The percentage of votes garnered by the BJP during the last two decades have definitely been on the rise with minor hiccups here and there. From 11.5 per cent in 1989 it moved on to 20 per cent in 1991 and 1996 which shot to 25.5 per cent in 1998. It dropped to 23.7 in 1999 and 22.1 in 2004.

Today as we are approaching the next round of elections to the parliament the shock defeat faced by the Hindutva brigade in the last elections (2004) is not a big issue. We are finding metamorphosis of a different kind where Nero of Gujarat – who received condemnation from all quarters for his connivance in the genocide of innocents in 2002 is being repackaged as the new ‘development man’ and is being projected as the next big leader of the saffron combine.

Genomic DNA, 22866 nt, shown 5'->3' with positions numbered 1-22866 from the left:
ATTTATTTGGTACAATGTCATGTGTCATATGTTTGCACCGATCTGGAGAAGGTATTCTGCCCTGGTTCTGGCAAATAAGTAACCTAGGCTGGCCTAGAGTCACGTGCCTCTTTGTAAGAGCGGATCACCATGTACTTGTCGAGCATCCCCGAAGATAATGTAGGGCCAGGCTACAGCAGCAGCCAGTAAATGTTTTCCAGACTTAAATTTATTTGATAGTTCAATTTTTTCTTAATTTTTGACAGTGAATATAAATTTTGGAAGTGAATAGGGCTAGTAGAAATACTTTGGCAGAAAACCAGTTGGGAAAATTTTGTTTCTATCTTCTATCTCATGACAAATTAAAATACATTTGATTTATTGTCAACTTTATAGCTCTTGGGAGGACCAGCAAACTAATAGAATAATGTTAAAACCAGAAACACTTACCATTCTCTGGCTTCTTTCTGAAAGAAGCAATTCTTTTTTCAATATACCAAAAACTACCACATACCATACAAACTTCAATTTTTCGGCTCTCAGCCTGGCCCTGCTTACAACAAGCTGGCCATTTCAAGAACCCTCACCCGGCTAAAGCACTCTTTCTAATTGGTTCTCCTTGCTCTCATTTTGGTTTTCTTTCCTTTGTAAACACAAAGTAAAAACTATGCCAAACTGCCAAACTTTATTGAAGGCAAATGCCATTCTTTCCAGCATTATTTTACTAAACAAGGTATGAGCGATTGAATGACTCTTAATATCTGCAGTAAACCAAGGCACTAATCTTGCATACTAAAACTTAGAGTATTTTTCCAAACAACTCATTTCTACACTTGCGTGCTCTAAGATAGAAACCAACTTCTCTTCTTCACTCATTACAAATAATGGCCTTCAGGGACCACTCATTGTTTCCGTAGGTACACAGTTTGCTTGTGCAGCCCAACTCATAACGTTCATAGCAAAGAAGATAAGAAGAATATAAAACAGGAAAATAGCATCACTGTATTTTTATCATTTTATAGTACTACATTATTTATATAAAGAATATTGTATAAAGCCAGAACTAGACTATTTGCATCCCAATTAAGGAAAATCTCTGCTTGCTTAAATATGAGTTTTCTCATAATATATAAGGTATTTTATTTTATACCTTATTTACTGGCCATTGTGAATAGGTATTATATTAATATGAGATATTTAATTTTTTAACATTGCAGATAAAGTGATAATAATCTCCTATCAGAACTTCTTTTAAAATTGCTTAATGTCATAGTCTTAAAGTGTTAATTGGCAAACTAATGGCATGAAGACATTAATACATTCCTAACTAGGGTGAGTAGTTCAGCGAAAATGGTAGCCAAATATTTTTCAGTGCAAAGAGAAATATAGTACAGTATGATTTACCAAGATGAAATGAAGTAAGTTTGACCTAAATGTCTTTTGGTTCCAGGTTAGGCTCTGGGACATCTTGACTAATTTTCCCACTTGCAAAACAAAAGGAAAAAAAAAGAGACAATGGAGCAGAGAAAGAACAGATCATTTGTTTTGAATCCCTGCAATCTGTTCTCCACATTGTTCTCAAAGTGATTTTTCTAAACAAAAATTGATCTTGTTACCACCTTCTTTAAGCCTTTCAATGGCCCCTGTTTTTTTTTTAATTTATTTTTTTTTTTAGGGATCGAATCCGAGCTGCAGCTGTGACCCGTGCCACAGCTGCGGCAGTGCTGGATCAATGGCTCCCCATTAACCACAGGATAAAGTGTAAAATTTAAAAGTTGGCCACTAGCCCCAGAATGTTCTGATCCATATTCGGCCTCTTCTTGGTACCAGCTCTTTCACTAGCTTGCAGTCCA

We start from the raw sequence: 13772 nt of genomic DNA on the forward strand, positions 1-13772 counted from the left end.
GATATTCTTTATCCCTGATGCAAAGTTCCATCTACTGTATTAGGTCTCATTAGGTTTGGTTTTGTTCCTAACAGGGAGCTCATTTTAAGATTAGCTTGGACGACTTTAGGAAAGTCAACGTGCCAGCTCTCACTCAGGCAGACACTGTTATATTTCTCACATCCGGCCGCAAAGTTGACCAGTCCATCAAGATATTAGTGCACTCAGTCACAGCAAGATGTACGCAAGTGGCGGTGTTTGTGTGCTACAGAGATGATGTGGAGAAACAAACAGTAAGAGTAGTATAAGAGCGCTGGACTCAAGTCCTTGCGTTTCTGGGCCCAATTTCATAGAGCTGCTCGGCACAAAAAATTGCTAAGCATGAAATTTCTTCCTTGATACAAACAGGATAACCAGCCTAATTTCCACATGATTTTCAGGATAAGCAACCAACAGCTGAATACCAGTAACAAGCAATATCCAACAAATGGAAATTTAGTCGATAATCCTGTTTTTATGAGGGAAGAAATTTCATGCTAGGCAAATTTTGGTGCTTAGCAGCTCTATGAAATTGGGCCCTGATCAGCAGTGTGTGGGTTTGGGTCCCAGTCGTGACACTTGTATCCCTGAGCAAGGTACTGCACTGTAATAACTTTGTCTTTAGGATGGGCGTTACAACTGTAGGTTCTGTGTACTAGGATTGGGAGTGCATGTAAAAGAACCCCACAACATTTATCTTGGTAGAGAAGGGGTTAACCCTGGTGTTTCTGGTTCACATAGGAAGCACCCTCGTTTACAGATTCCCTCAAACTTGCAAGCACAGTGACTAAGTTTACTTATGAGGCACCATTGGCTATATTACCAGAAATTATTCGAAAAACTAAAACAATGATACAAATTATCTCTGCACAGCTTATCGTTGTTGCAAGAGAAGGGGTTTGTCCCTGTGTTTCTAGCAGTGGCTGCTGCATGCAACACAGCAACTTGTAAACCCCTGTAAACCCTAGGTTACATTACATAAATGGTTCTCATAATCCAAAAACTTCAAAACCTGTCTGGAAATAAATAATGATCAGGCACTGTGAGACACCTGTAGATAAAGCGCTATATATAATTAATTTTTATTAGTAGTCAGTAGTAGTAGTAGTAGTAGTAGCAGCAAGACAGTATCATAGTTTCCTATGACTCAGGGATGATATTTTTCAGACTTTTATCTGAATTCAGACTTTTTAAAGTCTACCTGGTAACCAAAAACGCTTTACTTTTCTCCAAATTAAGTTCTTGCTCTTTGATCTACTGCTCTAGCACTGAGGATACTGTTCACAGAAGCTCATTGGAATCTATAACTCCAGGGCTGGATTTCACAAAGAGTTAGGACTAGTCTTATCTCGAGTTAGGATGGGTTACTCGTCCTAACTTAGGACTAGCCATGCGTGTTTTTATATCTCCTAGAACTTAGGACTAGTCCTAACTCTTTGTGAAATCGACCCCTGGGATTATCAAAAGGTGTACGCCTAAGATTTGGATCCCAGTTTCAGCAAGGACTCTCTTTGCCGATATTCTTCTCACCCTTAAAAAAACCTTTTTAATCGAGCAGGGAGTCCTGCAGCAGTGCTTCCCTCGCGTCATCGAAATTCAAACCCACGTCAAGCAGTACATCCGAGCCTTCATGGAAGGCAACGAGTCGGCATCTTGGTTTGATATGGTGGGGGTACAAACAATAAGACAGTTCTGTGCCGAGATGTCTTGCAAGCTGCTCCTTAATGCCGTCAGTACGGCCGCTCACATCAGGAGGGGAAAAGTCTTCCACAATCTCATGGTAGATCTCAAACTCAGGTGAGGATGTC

There is no denying the fact that decades of communal propaganda, accompanied by systematic and planned violence against the ‘others’ has helped create certain set of attitudes about the manner in which things should be run and what constitutes a ‘nation’. These have gained wide currency and acceptability in the minds of the people. The Congress which deftly unseated the BJP in the 2004 elections by stitching together a ‘secular coalition’ has definitely not taken any serious steps in this direction nor it has attempted to take the ‘anti-communal struggle’ beyond the Sarva Dharma Sambhav discourse. In fact instead of adopting any uncompromising position on the issue of secularism to defang the hard Hindutva of the Sangh Parivar, it has had no qualms in rediscovering the virtues of soft Hindutva. It is for everyone to see that the communal and majoritarian construction of society and polity could not be brought on the agenda in this interregnum.